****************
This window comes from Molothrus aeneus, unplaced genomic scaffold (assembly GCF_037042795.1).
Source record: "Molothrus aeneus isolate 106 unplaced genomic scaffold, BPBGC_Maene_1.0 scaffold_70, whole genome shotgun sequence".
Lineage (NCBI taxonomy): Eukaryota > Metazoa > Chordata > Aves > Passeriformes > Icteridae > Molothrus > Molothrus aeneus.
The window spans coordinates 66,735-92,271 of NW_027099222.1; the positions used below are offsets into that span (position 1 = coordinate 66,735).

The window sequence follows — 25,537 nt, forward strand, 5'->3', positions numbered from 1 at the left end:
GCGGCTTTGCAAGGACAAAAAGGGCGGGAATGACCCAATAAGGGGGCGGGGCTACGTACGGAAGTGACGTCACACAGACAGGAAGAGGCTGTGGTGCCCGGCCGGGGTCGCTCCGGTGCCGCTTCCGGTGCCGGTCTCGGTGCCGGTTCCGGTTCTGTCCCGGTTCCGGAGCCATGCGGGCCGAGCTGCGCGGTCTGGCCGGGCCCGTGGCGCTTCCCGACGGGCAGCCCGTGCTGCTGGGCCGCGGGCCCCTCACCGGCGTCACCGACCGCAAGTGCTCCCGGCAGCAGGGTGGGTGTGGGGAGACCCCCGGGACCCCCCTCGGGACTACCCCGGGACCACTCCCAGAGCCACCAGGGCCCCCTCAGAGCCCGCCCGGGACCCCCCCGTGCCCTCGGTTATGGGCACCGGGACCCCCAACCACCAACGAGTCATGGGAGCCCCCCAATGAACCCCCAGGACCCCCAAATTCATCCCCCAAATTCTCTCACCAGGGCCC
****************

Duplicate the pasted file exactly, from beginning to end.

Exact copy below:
This window comes from Molothrus aeneus, unplaced genomic scaffold (assembly GCF_037042795.1).
Source record: "Molothrus aeneus isolate 106 unplaced genomic scaffold, BPBGC_Maene_1.0 scaffold_70, whole genome shotgun sequence".
Lineage (NCBI taxonomy): Eukaryota > Metazoa > Chordata > Aves > Passeriformes > Icteridae > Molothrus > Molothrus aeneus.
The window spans coordinates 66,735-92,271 of NW_027099222.1; the positions used below are offsets into that span (position 1 = coordinate 66,735).

The window sequence follows — 25,537 nt, forward strand, 5'->3', positions numbered from 1 at the left end:
GCGGCTTTGCAAGGACAAAAAGGGCGGGAATGACCCAATAAGGGGGCGGGGCTACGTACGGAAGTGACGTCACACAGACAGGAAGAGGCTGTGGTGCCCGGCCGGGGTCGCTCCGGTGCCGCTTCCGGTGCCGGTCTCGGTGCCGGTTCCGGTTCTGTCCCGGTTCCGGAGCCATGCGGGCCGAGCTGCGCGGTCTGGCCGGGCCCGTGGCGCTTCCCGACGGGCAGCCCGTGCTGCTGGGCCGCGGGCCCCTCACCGGCGTCACCGACCGCAAGTGCTCCCGGCAGCAGGGTGGGTGTGGGGAGACCCCCGGGACCCCCCTCGGGACTACCCCGGGACCACTCCCAGAGCCACCAGGGCCCCCTCAGAGCCCGCCCGGGACCCCCCCGTGCCCTCGGTTATGGGCACCGGGACCCCCAACCACCAACGAGTCATGGGAGCCCCCCAATGAACCCCCAGGACCCCCAAATTCATCCCCCAAATTCTCTCACCAGGGCCC